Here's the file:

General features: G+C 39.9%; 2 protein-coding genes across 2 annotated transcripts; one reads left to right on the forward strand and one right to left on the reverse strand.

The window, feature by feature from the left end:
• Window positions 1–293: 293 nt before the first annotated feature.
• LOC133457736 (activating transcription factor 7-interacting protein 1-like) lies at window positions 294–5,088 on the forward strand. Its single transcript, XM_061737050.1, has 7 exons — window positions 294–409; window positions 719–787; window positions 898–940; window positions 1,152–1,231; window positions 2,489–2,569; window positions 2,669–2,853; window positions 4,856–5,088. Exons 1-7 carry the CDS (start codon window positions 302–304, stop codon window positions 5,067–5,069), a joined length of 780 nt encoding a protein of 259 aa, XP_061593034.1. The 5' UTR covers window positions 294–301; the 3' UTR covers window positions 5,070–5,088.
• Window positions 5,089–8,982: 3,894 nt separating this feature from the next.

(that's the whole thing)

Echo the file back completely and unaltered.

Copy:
General features: G+C 39.9%; 2 protein-coding genes across 2 annotated transcripts; one reads left to right on the forward strand and one right to left on the reverse strand.

The window, feature by feature from the left end:
• Window positions 1–293: 293 nt before the first annotated feature.
• LOC133457736 (activating transcription factor 7-interacting protein 1-like) lies at window positions 294–5,088 on the forward strand. Its single transcript, XM_061737050.1, has 7 exons — window positions 294–409; window positions 719–787; window positions 898–940; window positions 1,152–1,231; window positions 2,489–2,569; window positions 2,669–2,853; window positions 4,856–5,088. Exons 1-7 carry the CDS (start codon window positions 302–304, stop codon window positions 5,067–5,069), a joined length of 780 nt encoding a protein of 259 aa, XP_061593034.1. The 5' UTR covers window positions 294–301; the 3' UTR covers window positions 5,070–5,088.
• Window positions 5,089–8,982: 3,894 nt separating this feature from the next.